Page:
For a brief window of time at the beginning of 2020, China’s internet censors didn’t block stories about Wuhan and COVID-19, the coronavirus. Caixin, a widely-read news magazine, published a multi-page investigative report on everything leading up to the outbreak, including the way in which the provincial authorities in Hubei, of which Wuhan is the capital, suppressed knowledge of the virus. Fang Fang, an award-winning novelist, kept a Wuhan diary online on Weibo, which was recently published as a book in the U.S. (HarperCollins 2020). For that short time, comments on the coronavirus were not being censored (Wired) at WeChat. Many people were thus able to vent their frustrations and pay their respects when 32-year-old ophthalmologist and whistleblower Li Wenliang…

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Crypto currency background with various of shiny silver and golden physical cryptocurrencies symbol coins, Bitcoin, Ethereum, Litecoin, zcash, ripple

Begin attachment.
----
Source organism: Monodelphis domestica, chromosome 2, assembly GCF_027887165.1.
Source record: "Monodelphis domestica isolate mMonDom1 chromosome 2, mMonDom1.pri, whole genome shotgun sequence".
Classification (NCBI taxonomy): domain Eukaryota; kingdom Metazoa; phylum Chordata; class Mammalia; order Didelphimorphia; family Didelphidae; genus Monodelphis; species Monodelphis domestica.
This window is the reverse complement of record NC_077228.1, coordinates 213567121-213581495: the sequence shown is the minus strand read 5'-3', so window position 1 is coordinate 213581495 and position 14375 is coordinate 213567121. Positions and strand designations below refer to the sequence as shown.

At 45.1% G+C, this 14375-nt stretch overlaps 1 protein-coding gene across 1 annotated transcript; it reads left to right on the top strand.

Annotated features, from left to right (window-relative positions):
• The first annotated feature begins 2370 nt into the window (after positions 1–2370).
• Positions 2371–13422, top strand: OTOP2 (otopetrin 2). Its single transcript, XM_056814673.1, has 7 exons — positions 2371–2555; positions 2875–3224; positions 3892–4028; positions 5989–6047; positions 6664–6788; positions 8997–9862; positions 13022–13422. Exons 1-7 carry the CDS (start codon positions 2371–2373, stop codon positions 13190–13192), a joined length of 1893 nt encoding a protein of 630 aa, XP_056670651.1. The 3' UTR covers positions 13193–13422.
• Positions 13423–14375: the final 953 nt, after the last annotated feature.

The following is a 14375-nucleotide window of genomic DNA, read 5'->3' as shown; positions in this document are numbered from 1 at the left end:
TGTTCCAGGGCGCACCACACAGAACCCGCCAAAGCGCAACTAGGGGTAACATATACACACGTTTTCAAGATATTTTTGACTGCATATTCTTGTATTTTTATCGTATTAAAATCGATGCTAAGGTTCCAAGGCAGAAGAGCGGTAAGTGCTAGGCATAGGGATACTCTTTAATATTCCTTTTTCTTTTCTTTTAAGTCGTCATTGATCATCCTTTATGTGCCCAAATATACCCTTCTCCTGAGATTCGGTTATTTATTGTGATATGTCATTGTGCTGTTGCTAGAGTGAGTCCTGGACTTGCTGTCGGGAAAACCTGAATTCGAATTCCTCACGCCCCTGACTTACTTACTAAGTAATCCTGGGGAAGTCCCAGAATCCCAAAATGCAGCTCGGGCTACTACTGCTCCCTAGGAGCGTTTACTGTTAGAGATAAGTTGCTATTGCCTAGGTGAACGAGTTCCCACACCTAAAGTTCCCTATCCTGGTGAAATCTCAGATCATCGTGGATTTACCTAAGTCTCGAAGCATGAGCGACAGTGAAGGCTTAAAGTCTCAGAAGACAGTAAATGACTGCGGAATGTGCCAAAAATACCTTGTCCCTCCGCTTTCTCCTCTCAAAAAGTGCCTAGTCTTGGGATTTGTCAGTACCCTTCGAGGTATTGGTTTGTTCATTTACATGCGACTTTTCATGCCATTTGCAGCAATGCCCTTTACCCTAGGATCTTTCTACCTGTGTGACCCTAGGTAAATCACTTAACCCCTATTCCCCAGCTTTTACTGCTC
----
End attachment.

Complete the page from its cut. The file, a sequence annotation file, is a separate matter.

Has COVID-19 Helped or Harmed Crypto and Blockchain?

Cryptocurrencies rebounded after an initial slump earlier this year

The recently aired discussion at COSM about the future of bitcoin and other privately minted cryptocurrencies took place last October, before COVID-19 was much thought of in the Western world. Catching up, the cryptos and blockchain had a rough ride earlier this year but they have stabilized recently. In February, as the pandemic sent markets scurrying, things were looking grim for the cryptos: During the last week, the spread of the coronavirus has been all over the news; the virus, which had remained well-contained in China, spread throughout South Korea, Iran, Italy, and is now reaching its fingers into other parts of Europe. The New York Times reported on Thursday that “the signs were everywhere…that the epidemic shaking much of…

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Modern way of exchange. Bitcoin is convenient payment in global economy market. Virtual digital currency and financial investment trade concept. Abstract cryptocurrency with gold bitcoin background..

Are Crypto and Blockchain Key to a Tech Renaissance?

A former director of the US Mint thinks that the market will gravitate toward these solutions